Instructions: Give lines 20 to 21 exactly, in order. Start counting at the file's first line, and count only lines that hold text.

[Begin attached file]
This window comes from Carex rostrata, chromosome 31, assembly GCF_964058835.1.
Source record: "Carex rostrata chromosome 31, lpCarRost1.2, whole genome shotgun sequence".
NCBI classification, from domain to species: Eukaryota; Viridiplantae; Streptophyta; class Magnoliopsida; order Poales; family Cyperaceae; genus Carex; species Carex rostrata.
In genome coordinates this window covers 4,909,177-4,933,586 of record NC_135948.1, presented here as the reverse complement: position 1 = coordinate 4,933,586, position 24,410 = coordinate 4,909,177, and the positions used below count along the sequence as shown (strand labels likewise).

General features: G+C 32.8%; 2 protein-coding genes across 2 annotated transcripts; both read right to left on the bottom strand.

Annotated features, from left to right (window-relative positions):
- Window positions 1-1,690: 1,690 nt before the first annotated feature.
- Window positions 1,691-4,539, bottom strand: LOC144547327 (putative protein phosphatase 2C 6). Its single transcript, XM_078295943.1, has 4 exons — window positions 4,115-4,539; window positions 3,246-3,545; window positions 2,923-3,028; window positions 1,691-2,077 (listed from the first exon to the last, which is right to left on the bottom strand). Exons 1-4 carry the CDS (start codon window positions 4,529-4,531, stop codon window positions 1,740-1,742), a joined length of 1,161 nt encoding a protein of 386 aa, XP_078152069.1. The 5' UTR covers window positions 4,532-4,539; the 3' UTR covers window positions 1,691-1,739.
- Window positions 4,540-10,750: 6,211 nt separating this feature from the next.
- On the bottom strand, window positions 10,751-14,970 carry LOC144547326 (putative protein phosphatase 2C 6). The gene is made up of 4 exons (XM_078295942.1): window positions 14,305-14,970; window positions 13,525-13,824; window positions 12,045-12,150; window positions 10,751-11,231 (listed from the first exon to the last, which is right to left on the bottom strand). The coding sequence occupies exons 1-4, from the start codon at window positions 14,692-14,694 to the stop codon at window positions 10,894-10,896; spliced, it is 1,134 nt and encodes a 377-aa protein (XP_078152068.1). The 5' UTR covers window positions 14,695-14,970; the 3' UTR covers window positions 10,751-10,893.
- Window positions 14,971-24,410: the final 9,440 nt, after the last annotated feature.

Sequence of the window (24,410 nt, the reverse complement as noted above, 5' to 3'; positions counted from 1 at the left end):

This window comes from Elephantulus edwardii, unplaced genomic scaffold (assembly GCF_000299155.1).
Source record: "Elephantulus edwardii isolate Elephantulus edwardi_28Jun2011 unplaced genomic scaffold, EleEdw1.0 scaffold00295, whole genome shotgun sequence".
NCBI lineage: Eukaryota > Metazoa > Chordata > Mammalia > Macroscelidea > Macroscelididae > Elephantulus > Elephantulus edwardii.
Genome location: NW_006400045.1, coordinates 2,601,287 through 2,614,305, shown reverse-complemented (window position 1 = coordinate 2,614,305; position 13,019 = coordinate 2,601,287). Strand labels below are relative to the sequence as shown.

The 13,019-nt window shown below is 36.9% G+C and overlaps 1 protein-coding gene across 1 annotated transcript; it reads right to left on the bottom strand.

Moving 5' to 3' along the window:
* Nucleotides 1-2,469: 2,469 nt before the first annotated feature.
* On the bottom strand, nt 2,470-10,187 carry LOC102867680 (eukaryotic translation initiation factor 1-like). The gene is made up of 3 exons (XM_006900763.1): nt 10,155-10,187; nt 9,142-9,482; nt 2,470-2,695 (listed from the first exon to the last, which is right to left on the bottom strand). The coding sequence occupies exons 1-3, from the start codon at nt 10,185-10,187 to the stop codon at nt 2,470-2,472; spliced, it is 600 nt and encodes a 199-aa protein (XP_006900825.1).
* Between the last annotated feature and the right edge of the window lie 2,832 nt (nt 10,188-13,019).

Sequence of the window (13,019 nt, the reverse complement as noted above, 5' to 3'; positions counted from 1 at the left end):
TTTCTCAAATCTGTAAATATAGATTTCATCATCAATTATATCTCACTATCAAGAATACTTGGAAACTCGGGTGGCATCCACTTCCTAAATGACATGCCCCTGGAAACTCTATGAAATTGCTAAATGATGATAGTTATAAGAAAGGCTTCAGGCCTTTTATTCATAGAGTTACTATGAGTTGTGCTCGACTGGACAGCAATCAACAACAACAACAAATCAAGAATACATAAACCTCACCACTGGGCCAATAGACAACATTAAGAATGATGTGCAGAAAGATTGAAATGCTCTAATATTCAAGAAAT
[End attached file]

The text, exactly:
* On the bottom strand, nt 2,470-10,187 carry LOC102867680 (eukaryotic translation initiation factor 1-like). The gene is made up of 3 exons (XM_006900763.1): nt 10,155-10,187; nt 9,142-9,482; nt 2,470-2,695 (listed from the first exon to the last, which is right to left on the bottom strand). The coding sequence occupies exons 1-3, from the start codon at nt 10,185-10,187 to the stop codon at nt 2,470-2,472; spliced, it is 600 nt and encodes a 199-aa protein (XP_006900825.1).
* Between the last annotated feature and the right edge of the window lie 2,832 nt (nt 10,188-13,019).